58. The Court notes that exhaustion of local remedies is one of the requirements which an Application must meet to be declared admissible. However, as this Court has held in the matter of Wilfred Onyango Nganyi and Others v. Tanzania, the remedies to be exhausted in terms of Article 56(5) of the Charter are only those provided by law and are relevant to the case of the Applicant. This understanding of the provision is to the effect that not all existing remedies have to be exhausted. Besides, the remedies to be exhausted must be ordinary judicial remedies.
59. In the instant Application, the Court observes that the Applicant was arrested on 8 January 2010 on two counts, namely, unlawfully entering and residing in Tanzania, respectively. On 17 January 2011, the Kagera Resident Magistrate Court in Bukoba convicted the Applicant on both counts and sentenced him to pay a fine of eighty thousand Tanzanian shillings (Tsh 80,000) or two years’ jail term in default. The Court of First Instance in Kagera, Bukoba, also handed down a sentence of ten strokes of the cane.
60. In a judgment handed down on 6 June 2011, the Bukoba High Court upheld the Applicant's sentence of two (2) years imprisonment while quashing the sentence of corporal punishment. The Court also ordered his deportation from the territory of the Respondent State. Dissatisfied with this, the Applicant lodged an appeal before the Court of Appeal of Tanzania, which on 4 June 2012, upheld the conviction. The latter Court however, held that it was not the proper body to issue the deportation order since the matter fell within the jurisdiction of the Minister of Home Affairs.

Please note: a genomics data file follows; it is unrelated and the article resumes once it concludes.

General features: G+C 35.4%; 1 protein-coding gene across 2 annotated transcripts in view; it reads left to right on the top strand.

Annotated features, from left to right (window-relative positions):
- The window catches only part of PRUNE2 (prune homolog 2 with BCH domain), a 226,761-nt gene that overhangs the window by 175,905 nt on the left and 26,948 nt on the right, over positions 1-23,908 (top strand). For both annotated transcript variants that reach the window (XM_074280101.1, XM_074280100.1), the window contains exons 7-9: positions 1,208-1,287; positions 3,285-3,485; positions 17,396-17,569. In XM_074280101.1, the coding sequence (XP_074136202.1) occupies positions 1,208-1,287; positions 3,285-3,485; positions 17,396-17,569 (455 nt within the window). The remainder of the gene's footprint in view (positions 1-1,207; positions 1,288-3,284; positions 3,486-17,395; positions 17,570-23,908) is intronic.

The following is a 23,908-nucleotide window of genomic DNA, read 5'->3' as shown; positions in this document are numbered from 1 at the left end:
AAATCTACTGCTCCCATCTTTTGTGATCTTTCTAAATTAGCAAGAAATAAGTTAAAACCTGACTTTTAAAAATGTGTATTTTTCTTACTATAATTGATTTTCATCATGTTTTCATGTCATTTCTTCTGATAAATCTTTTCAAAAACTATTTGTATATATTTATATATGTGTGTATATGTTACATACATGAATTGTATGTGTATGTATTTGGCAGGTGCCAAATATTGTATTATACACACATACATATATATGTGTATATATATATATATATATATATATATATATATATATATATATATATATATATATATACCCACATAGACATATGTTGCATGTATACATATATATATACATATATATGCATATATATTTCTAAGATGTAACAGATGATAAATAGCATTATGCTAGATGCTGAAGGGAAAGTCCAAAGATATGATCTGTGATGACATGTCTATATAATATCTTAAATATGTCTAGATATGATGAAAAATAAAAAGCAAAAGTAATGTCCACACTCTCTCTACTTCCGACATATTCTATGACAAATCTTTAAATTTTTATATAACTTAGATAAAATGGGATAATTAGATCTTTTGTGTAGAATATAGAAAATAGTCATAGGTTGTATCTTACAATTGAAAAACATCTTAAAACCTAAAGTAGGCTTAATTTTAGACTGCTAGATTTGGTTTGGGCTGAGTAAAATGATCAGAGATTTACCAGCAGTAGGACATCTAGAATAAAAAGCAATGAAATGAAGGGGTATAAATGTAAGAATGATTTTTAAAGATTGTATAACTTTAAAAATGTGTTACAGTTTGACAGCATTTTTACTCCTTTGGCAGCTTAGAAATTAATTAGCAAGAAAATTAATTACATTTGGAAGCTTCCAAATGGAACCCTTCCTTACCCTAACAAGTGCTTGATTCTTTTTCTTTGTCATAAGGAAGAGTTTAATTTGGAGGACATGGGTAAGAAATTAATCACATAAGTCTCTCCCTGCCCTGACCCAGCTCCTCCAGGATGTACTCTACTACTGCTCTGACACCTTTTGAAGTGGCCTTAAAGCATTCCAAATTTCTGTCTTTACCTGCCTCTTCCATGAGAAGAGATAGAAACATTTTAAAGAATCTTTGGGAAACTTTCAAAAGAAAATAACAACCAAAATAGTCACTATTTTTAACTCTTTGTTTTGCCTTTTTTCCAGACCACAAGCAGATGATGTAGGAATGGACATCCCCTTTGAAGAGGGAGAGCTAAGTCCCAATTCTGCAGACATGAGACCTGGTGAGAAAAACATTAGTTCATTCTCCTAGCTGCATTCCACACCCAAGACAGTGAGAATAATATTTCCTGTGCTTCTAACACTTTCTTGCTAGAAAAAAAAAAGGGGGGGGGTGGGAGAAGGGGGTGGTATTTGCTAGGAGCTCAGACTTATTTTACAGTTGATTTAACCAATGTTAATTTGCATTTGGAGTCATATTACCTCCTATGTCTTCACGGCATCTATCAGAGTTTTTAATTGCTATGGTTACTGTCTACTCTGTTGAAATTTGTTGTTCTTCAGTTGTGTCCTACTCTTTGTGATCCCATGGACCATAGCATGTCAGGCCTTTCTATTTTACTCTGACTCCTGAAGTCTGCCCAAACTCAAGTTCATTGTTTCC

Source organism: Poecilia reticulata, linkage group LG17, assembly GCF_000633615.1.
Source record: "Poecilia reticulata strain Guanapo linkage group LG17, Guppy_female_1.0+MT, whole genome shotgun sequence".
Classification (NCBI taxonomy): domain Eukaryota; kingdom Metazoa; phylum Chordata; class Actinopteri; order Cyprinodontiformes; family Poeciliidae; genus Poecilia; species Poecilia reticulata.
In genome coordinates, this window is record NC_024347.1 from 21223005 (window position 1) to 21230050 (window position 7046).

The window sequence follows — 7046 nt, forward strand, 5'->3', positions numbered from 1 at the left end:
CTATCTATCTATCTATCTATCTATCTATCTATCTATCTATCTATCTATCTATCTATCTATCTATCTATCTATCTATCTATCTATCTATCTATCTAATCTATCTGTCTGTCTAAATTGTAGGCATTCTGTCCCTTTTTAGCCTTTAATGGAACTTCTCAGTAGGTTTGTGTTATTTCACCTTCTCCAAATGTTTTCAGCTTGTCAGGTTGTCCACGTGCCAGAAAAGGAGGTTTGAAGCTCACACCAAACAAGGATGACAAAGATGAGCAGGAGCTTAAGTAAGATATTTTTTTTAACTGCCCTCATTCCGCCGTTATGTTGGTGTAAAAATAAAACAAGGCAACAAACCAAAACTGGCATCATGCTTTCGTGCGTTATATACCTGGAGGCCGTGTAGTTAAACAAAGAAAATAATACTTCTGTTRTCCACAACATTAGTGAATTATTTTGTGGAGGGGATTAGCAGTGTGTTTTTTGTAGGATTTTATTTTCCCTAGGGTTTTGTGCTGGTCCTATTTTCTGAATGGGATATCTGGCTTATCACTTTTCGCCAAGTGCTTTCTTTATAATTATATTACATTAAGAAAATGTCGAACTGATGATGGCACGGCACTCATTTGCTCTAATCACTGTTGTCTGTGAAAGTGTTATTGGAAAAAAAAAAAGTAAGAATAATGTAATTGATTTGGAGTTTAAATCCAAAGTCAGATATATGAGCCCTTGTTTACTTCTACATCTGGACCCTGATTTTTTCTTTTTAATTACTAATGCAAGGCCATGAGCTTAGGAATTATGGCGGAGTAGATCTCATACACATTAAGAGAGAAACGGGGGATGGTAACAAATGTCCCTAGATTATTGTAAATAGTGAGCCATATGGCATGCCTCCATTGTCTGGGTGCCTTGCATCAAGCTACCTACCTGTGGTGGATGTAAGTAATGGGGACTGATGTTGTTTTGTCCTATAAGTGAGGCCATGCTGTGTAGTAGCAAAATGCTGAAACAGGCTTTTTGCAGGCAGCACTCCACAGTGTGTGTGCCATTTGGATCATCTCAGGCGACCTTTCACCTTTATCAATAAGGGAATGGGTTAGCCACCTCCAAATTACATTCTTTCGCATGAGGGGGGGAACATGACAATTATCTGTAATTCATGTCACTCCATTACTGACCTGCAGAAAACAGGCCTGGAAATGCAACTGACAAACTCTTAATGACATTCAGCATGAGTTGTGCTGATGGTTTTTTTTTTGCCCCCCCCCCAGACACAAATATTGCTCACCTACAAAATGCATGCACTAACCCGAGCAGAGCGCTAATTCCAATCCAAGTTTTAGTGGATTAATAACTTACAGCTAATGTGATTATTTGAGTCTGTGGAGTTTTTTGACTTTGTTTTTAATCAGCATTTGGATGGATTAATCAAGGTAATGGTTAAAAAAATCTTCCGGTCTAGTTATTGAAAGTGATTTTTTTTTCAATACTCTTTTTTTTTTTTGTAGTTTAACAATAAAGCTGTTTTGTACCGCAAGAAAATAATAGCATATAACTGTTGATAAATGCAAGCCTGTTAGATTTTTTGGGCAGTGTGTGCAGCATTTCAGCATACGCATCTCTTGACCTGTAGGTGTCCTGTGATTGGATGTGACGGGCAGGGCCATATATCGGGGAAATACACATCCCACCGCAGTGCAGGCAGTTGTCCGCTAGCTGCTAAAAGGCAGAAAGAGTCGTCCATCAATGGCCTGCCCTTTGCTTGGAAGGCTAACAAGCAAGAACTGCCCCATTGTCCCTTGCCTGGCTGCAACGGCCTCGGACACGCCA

61. The Court however notes the Respondent State’s argument that the Applicant did not exhaust all the available remedies because he should have filed an appeal before the Court of Appeal and requested judicial review of the detention order. The Court observes in this regard that the domestic procedure relating to the Applicant’s residence and deportation, and that involving his detention are so intertwined that they cannot be detached for the purposes of exhausting local remedies. This is so because the detention was in implementation of an order that ensued from judicial proceedings in respect of the Applicant’s residence and deportation. The rights involved therefore form part of a bundle of rights and guarantees, which the domestic courts were necessarily aware of.